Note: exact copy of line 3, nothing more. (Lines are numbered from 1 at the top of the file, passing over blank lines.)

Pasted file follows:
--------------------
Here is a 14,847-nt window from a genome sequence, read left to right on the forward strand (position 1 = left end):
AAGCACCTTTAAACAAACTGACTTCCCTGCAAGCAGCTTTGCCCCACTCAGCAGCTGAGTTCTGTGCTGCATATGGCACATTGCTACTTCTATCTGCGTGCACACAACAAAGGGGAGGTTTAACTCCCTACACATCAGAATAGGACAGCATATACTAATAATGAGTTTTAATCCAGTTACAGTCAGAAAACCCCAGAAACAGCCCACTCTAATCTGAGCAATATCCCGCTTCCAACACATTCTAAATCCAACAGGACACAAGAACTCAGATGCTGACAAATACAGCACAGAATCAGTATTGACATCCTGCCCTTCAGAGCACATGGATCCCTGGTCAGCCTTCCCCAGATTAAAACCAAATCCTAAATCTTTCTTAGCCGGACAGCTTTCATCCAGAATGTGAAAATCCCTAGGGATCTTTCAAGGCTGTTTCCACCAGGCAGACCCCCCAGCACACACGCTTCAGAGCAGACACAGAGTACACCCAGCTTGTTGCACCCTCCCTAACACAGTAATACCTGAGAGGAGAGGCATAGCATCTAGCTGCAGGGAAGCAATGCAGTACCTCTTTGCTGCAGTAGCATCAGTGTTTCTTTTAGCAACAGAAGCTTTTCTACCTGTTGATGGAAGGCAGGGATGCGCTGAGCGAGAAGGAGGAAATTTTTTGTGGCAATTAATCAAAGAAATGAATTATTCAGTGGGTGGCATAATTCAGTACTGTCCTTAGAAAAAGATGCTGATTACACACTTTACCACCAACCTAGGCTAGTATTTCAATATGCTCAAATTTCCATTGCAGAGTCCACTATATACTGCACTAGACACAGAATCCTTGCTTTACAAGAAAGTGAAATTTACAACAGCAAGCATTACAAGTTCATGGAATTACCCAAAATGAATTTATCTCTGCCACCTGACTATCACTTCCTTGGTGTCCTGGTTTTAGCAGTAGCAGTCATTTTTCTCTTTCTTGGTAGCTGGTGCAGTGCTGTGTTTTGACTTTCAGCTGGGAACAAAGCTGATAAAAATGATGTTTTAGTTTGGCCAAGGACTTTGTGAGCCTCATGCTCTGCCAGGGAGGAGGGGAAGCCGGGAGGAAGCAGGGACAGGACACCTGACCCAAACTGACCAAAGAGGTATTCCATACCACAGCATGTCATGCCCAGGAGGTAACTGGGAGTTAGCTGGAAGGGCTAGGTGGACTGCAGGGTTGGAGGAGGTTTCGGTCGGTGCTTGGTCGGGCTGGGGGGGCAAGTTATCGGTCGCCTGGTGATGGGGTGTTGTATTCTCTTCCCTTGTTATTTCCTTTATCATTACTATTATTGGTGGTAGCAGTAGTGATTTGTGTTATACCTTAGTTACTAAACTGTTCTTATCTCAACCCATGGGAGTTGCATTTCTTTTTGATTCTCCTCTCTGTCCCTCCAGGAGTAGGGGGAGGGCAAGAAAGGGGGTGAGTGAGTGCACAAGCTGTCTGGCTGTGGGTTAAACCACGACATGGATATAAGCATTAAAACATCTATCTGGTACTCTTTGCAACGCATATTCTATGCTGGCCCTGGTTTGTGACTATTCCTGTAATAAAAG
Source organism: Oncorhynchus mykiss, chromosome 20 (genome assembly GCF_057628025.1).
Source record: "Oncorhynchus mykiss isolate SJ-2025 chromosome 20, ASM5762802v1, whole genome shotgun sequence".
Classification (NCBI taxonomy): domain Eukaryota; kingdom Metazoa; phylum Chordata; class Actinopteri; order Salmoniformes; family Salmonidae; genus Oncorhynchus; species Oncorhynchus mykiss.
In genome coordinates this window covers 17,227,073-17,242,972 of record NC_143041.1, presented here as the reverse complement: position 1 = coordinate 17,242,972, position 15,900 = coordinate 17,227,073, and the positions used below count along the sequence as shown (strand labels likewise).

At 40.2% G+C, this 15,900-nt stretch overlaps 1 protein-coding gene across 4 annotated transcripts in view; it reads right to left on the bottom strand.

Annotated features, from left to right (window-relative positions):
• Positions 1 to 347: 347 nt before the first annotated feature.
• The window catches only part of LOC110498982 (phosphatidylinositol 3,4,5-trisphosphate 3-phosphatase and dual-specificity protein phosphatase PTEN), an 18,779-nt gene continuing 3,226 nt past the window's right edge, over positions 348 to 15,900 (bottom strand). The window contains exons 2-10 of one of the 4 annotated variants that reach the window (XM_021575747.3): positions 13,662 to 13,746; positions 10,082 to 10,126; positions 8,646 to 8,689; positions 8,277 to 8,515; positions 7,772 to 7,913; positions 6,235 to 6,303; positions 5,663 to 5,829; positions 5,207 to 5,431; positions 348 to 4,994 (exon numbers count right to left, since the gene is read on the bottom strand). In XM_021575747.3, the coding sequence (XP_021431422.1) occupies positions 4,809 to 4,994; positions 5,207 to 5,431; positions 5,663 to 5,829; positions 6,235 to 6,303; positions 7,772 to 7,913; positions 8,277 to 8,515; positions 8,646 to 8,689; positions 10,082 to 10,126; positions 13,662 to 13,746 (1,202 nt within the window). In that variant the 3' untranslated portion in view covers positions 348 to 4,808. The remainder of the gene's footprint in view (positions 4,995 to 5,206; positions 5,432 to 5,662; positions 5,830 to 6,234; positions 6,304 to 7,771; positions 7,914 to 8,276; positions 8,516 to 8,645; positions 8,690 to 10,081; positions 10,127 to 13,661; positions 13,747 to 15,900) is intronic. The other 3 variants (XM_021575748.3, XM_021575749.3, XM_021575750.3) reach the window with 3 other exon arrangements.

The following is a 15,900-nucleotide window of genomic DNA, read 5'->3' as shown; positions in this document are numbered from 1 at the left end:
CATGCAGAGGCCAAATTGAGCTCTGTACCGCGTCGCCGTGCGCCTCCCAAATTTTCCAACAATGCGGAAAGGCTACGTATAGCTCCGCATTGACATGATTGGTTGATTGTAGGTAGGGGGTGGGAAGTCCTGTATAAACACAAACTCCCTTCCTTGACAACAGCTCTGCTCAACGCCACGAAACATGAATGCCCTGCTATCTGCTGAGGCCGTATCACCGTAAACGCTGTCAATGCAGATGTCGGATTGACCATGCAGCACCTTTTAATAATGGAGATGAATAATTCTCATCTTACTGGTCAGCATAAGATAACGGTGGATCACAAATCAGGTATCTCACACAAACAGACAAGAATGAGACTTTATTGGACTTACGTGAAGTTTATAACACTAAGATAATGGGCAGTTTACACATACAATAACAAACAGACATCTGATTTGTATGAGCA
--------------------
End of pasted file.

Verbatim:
Source organism: Oncorhynchus mykiss, chromosome 20 (genome assembly GCF_057628025.1).